When Kansas State head coach Bill Snyder peered across the field Saturday night, he couldn’t help but think that there was something awfully familiar about what he saw on North Texas’ sideline.
Other than his good old friend Dan McCarney, of course.
It was a big, physical offensive line. It was a host of running backs with the ability to grind out yards. It was a tough defense.
The combination of it all helped UNT hang around a whole lot longer than just about anyone thought it would in a 35-21 loss to the 15th-ranked team in the country at Bill Snyder Family Stadium.
“Any Dan McCarney-coached football team is going to be a pretty good football team,” Snyder said. “I have to give all their youngsters the credit. I felt that their offensive line knocked us around because they got into their stances, they came off the line of scrimmage and they played impressively. Their running backs played extremely hard. The quarterback threw the ball well. They are an excellent team.”
In other words, UNT looked a little like the teams McCarney and Snyder helped put together as assistant coaches at Iowa, the ones McCarney led to bowl games at Iowa State and those that Snyder has built at Kansas State.
There ought to be something comforting about that for UNT going forward.
This team has gone down a whole host of roads since Hayden Fry left town for Iowa and took Snyder with him back in 1979.
With the notable exception of a remarkable four-year run as Sun Belt Conference champion that began in 2001, before UNT had an athletic center, a new football stadium and a lot else to work with, none of those paths have led the Mean Green where it wants to go.
UNT is headed down a familiar road now and appears to be going the right direction under a coach in McCarney who has been there before. That was what Snyder took away from his latest win over UNT.
Snyder ought to know. He’s one of the greatest coaches in college football history.
There has never been any doubt that McCarney is building UNT’s program in a manner similar to the way Snyder has twice built his team at Kansas State and the way their mentor, Fry, constructed his teams at Iowa. McCarney used that same plan in his first stint as a head coach at Iowa State.
Just in case there was any doubt about where UNT is headed, McCarney mentioned that approach after falling in another head-to-head matchup with Snyder, whom he used to face on a regular basis when he was at Iowa State.
“It’s a great program and it is an example of how to build a college football program, how to sustain one and how to win on game days,” McCarney said of Kansas State.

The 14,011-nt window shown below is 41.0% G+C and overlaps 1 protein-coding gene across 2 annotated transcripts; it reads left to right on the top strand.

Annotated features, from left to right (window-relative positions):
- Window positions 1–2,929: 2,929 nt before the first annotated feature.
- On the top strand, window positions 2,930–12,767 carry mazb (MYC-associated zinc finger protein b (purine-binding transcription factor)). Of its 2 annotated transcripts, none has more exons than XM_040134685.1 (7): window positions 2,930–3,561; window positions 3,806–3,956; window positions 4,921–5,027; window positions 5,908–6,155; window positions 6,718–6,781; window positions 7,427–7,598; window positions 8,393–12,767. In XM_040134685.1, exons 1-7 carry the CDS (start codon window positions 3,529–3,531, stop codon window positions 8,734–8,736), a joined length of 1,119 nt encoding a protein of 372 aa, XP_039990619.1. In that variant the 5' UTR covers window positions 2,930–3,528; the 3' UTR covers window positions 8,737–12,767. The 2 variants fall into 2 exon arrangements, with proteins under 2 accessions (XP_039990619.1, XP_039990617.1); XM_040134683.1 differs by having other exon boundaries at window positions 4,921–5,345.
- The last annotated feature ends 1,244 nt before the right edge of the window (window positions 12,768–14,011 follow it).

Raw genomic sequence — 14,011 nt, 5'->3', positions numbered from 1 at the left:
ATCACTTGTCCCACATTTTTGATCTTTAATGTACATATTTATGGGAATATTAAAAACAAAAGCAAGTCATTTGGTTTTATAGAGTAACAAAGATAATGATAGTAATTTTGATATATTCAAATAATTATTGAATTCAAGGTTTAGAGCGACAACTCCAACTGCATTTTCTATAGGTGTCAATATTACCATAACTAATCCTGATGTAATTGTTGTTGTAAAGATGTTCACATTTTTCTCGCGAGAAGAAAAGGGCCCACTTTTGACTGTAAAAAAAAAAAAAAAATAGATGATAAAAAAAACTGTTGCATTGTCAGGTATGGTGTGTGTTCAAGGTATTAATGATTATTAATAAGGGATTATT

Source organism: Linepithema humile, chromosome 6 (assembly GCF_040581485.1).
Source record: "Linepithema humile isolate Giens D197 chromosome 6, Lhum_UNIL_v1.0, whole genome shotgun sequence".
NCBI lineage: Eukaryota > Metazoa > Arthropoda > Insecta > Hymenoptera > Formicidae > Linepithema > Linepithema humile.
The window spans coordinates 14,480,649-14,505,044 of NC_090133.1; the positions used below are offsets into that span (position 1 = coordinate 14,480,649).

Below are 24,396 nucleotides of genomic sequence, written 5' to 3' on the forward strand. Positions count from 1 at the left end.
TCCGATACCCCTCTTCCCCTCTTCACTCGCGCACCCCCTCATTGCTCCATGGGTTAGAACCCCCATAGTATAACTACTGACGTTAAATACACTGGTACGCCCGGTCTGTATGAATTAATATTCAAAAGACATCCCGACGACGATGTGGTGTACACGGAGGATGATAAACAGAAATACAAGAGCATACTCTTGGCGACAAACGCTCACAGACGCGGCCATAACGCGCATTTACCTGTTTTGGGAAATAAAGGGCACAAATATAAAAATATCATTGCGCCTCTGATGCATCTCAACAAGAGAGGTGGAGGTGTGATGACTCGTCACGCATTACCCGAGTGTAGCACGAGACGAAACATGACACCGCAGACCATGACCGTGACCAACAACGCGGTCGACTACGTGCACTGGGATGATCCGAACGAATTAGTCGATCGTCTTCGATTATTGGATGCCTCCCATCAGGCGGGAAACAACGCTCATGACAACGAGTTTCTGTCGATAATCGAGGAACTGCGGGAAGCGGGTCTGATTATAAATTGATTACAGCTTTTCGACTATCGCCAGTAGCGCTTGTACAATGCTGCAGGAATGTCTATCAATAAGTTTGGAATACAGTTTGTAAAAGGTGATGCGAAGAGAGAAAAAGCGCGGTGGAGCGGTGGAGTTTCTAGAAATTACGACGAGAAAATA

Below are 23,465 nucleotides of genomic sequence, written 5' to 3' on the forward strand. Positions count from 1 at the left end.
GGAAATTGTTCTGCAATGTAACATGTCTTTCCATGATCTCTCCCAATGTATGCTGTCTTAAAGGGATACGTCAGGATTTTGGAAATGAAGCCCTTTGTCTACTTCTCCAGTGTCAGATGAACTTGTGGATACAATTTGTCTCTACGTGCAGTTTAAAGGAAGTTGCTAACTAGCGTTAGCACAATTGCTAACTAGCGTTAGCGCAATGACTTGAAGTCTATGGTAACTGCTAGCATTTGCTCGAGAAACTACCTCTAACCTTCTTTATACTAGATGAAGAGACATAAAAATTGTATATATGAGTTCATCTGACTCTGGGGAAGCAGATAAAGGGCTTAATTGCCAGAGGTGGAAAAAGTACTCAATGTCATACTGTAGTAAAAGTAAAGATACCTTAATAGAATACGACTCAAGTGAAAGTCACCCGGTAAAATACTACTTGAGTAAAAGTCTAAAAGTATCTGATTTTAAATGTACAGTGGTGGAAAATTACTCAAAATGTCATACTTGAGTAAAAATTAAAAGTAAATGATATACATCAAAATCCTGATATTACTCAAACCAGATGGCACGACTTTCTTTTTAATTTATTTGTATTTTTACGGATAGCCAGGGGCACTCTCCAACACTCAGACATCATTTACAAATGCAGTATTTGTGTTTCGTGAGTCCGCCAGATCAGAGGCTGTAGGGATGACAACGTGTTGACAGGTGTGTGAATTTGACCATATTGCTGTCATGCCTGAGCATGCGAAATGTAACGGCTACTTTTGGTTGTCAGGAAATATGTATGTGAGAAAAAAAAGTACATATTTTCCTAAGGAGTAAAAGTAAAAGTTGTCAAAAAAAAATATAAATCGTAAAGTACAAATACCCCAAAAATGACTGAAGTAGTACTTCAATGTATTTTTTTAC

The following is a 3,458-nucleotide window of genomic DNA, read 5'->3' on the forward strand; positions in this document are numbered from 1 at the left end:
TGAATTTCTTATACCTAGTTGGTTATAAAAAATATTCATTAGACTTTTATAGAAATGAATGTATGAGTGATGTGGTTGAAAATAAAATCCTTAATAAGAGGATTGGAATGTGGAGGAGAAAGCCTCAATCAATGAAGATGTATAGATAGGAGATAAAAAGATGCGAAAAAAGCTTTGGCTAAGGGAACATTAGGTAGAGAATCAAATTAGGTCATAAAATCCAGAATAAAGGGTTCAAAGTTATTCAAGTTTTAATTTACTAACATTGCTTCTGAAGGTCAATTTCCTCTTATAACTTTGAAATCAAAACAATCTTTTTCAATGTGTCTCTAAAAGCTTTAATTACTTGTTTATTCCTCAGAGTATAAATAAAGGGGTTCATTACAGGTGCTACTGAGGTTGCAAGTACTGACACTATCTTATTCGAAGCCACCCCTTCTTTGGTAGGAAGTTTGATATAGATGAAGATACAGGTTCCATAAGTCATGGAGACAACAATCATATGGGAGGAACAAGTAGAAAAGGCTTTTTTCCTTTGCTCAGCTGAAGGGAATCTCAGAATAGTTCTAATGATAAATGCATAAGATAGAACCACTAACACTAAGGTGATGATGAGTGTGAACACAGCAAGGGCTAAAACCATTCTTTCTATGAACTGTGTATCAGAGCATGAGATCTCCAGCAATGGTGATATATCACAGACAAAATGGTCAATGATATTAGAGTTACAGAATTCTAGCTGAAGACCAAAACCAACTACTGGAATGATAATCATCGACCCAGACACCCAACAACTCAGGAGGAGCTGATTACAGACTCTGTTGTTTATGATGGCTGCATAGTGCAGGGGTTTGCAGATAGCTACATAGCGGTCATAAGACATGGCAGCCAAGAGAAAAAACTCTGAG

The Wildcats have been winning for years under Snyder and knocked off UNT for the sixth straight time.
Not that the latest of those wins was as easy as some expected for the Wildcats.
UNT led 7-0 after wide receiver Brelan Chancellor scored on an end-around early in the first quarter. The Wildcats didn’t pull away until scoring three unanswered touchdowns in the second half.
That run ended UNT’s hopes to pull off what would have been arguably the biggest upset in school history, one the Mean Green’s players fully expected to pull off, despite the long odds they faced.
“We are disappointed,” linebacker Zach Orr said. “We came in here expecting to win the game.”
That expectation says something about the impact McCarney has had in his short time with the program. The Mean Green has defeated only one ranked team in its history, and that was back in 1974.
UNT is 1-43 against ranked teams all time.
Orr and the rest of UNT’s players had very little reason to think they were capable of picking up the program’s second win over a ranked team. UNT came into the night as four-touchdown underdogs.
McCarney’s and Snyder’s teams have always faced long odds and have a habit of overcoming them.
UNT couldn’t reach that goal in its loss to Kansas State, but did make an impression on the Wildcats.
“They are better than people think,” Kansas State quarterback Collin Klein said. “They play extremely hard.”
That belief was based in a confidence among UNT’s players that they are headed in the right direction.
“Our team came in believing they could win,” McCarney said. “I did not sense any hope that we could win a game, but instead more a sense of belief.”
UNT will need that belief as it heads into Sun Belt Conference play Saturday at home against Troy.
The league is getting better. No doubt about it.
Louisiana-Monroe nearly upset Auburn a week after beating Arkansas and knocking the eighth-ranked Razorbacks out of the top-25 rankings. Western Kentucky toppled in-state rival Kentucky on Saturday.
UNT thinks this is the season it will be able to contend in the Sun Belt.
That doesn’t sound so far-fetched anymore. Not when one can see that UNT is on a proven path, one McCarney and Snyder have traveled while turning around programs so many times before.
BRETT VITO can be reached at 940-566-6870. His e-mail address is email@example.com .